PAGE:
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Spinal stenosis and sciatica

Spinal stenosis and sciatica

Spinal stenosis

Lumbar spinal stenosis is a condition that causes compression of the nerves in the spine and occurs when the holes that nerves pass through within the spinal bones narrow leading to constriction of spinal nerves and sometimes the spinal cord. In previous blogs we have talked about different conditions that can lead to sciatica symptoms and spinal stenosis is one of them.

Lumbar spinal stenosis means the constriction is occurring in the lower back region and cervical spinal stenosis means the constriction is occurring in the neck region. It is lumbar spinal stenosis that can lead to sciatica type symptoms with pain in the lower back and legs. With lumbar stenosis pain is often accompanied with numbness and weakness in the legs. Typically walking exacerbates symptoms.

Spinal stenosis is quite common in older people and usually as a result of degenerative changes as we age. The most common cause for acquired spinal stenosis is osteoarthritis. Other risk factors are scoliosis, which is a side ways curvature of the spine, injury or previous surgery to the spine and excess calcium or fluoride in the body.

The most common cause for sciatica symptoms is for nerve root irritation at the base of the spine caused by the herniation or bulging of a vertebral disk. This combined with the gap between the vertebrae (spinal bones) tending to narrow as we get older giving less space for nerves coming out of the spine may give rise to sciatica. Hence sciatica symptoms from ‘classic’ sciatica and lumbar stenosis are similar in origin but not exactly the same.

Spinal stenosis –  Imaging is never the full story

It is possible to have the physical aspects of lumbar spinal stenosis and a bulging disc and experience no symptoms. The picture from an MRI scan or X-Ray is not the full story. As previously stated these physical changes are more likely as we get older and the vast majority that do experience symptoms will successfully manage them conservatively. A minority do require healthcare professional intervention if symptoms become debilitating.

A primary method of managing lumbar spinal stenosis is through physical activity. Being physically active (sometimes called exerciseJ) helps to keep your body strong, improve balance, flexibility and mobility. We also know that it improves your mood too.

Stretching is good for you and there are some specific stretches that may be more beneficial for lumbar spinal stenosis. It is best to get a physiotherapist to prescribe physical activity these you. You can visit the NHS website that has a video Exercises for sciatica : spinal stenosis to increase your knowledge and reinforce advice given.

NHS – sciatica-spinal-stenosis exercise video’s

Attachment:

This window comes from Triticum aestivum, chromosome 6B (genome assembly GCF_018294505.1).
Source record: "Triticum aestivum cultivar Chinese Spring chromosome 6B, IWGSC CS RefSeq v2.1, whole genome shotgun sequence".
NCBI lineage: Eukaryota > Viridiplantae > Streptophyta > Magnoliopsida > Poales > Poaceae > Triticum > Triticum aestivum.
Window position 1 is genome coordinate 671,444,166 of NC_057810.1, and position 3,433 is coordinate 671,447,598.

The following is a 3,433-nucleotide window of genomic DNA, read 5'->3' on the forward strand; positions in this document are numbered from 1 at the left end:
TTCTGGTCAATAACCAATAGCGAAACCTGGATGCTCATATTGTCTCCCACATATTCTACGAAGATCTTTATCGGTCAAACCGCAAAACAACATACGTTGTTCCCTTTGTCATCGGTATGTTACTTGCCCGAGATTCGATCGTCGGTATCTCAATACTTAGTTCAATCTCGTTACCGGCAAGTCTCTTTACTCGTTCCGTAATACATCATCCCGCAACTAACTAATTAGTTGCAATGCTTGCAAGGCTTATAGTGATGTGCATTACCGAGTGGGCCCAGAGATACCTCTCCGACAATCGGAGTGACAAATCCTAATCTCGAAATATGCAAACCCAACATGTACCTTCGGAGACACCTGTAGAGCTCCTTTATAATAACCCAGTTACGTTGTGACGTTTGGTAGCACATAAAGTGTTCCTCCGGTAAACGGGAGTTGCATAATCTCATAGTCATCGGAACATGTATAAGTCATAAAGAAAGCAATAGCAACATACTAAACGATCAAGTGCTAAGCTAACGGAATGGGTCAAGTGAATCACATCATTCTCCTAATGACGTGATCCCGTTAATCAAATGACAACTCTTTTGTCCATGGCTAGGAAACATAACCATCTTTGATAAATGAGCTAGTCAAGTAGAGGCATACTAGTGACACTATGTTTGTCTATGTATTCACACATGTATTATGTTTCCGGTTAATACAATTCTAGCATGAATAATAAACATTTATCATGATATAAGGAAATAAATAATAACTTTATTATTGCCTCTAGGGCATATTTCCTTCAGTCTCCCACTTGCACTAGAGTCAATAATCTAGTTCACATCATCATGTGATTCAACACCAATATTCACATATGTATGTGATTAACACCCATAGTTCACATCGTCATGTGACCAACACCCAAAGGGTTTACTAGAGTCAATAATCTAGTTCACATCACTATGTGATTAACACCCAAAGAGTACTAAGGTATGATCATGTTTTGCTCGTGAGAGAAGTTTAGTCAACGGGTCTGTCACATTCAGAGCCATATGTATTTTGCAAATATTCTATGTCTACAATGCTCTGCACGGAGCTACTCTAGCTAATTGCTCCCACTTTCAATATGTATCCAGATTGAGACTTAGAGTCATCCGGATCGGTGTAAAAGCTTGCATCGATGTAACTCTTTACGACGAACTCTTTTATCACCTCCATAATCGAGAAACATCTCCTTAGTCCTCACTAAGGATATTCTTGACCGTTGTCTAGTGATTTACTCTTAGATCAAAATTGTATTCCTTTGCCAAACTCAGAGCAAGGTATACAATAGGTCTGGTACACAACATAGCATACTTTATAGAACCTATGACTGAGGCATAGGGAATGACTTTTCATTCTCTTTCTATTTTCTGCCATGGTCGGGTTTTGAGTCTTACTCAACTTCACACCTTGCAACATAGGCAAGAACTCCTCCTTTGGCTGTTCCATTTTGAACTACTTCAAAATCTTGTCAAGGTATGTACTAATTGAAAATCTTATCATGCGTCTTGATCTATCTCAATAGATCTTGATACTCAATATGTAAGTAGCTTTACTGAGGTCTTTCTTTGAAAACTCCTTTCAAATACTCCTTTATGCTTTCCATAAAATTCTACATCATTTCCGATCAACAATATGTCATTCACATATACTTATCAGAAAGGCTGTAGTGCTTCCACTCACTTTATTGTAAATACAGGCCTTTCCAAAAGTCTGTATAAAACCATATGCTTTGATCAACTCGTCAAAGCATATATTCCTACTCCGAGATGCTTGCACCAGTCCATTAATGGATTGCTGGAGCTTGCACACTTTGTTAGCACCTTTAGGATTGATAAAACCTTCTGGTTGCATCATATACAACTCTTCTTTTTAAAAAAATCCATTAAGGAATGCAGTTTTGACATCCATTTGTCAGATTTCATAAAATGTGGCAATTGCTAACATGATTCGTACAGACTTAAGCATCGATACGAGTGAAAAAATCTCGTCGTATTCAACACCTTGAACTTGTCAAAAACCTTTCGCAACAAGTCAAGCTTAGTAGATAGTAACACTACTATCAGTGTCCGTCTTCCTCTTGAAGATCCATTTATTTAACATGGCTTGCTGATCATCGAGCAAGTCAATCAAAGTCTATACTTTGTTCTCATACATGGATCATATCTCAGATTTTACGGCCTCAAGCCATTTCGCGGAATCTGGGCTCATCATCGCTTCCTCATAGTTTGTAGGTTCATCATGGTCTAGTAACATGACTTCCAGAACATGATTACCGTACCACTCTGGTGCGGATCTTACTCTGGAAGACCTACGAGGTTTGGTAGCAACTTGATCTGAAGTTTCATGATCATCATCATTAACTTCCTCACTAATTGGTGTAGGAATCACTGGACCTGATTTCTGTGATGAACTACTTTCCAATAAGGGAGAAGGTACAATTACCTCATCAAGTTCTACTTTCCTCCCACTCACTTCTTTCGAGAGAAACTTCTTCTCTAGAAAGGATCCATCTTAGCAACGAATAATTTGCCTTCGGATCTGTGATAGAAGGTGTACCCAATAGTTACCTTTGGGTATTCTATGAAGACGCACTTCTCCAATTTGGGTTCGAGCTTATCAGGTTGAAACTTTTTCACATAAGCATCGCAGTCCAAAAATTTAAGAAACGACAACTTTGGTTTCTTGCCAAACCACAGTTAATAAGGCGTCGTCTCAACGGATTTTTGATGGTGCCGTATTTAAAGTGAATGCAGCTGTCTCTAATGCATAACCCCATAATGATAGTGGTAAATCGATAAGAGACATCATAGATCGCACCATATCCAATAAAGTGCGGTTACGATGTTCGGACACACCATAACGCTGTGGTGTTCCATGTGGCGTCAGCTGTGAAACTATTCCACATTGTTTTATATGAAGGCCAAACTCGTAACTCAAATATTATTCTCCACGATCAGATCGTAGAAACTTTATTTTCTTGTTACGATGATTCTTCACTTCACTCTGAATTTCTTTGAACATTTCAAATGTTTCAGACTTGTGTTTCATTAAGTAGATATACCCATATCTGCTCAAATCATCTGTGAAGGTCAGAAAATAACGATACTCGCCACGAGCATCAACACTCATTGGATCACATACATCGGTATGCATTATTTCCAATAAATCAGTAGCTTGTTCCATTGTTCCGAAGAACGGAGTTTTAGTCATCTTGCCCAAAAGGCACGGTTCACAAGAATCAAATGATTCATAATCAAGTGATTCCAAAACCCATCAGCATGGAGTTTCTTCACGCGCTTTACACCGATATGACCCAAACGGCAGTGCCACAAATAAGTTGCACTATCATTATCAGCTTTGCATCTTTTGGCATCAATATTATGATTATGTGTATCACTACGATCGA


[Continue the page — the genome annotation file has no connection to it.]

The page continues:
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Marlene Monk
Marlene Monk
1 year ago

I have spinal stenosis. The pain is awful I literally cannot do anything, the pain is extreme. I have spondylitis of the spine neck and ostropaenia. Been to see surgeon but the waiting list for surgery is frightening. I have been worse for months and months. I don’t cope with drugs get horrendous side affects. Really cannot get about and am very depressed. I need to understand what and how I can help myself as just doing nothing and taking paracetamol is not helping me. I want to be able to walk about, I cannot do anything because of pain. Would a walking treadmill help or physio as I am desperate, had spondylitis for over forty years but this stenosis is the worst pain ever, it affects my leg, get tightening and cramp

Michelle
Michelle
2 years ago

I have lumbar stenosis with relentless sciatica made worse ( as mentioned) by walking. I loved walking 3.7 miles a day but now if I make one – I am very lucky ( with a couple opportunities to sit down along the way to take the
pressure off nerves.) What I found very helpful were the exercises targeted to opening up the spine. As much
as I hate to do them – I feel so much better when I’m done. NSAIDS don’t help me anymore and my Doc
refuses to give me anything else. SO.. I strongly advise these stretching exercises – even going to physical
therapy to learn to do them properly, if you can. I agree, though.. Keeping active IS the key……. Keep moving,
don’t sit down for very long – and don’t forget those Omega 3 foods!!!

BO
BO
2 years ago

This blog is older but will comment anyway.I have foraminal spinal stenosis. I found this site because I am looking for shoes specifically for people w/ sciatica. Not finding much in that way.)
That said, reading what Lisa posted- nice to know. I am(er was) a horse rider as well however, as this progresses, I ride less and less. I am going to look into the Stuebben saddle.

Anyway, wondering if the sciatic pain relief cushion will have the same affect on someone with lumbar foraminal spinal stenosis?

Lisa Graziano
Lisa Graziano
3 years ago

It may sound odd but the best relief I have found is by horseback riding. Just walking in arena or on trails builds up multiple back muscles as well as hip and leg strength. There is a special saddle made for people with back issues. Stuebben saddles have a biomex seat that relieves pressure from the spine by creating a channel in the seat
This is not for everyone but perhaps will help riders who have given up a chance to enjoy a ride in the park or countryside. .

Patricia Brown
Patricia Brown
3 years ago

Enjoy swimming, but find it difficult to walk from changing rooms to pool. Scared of slipping on wet floor. Stick doesn’t help as inclined to slip on wet floor.

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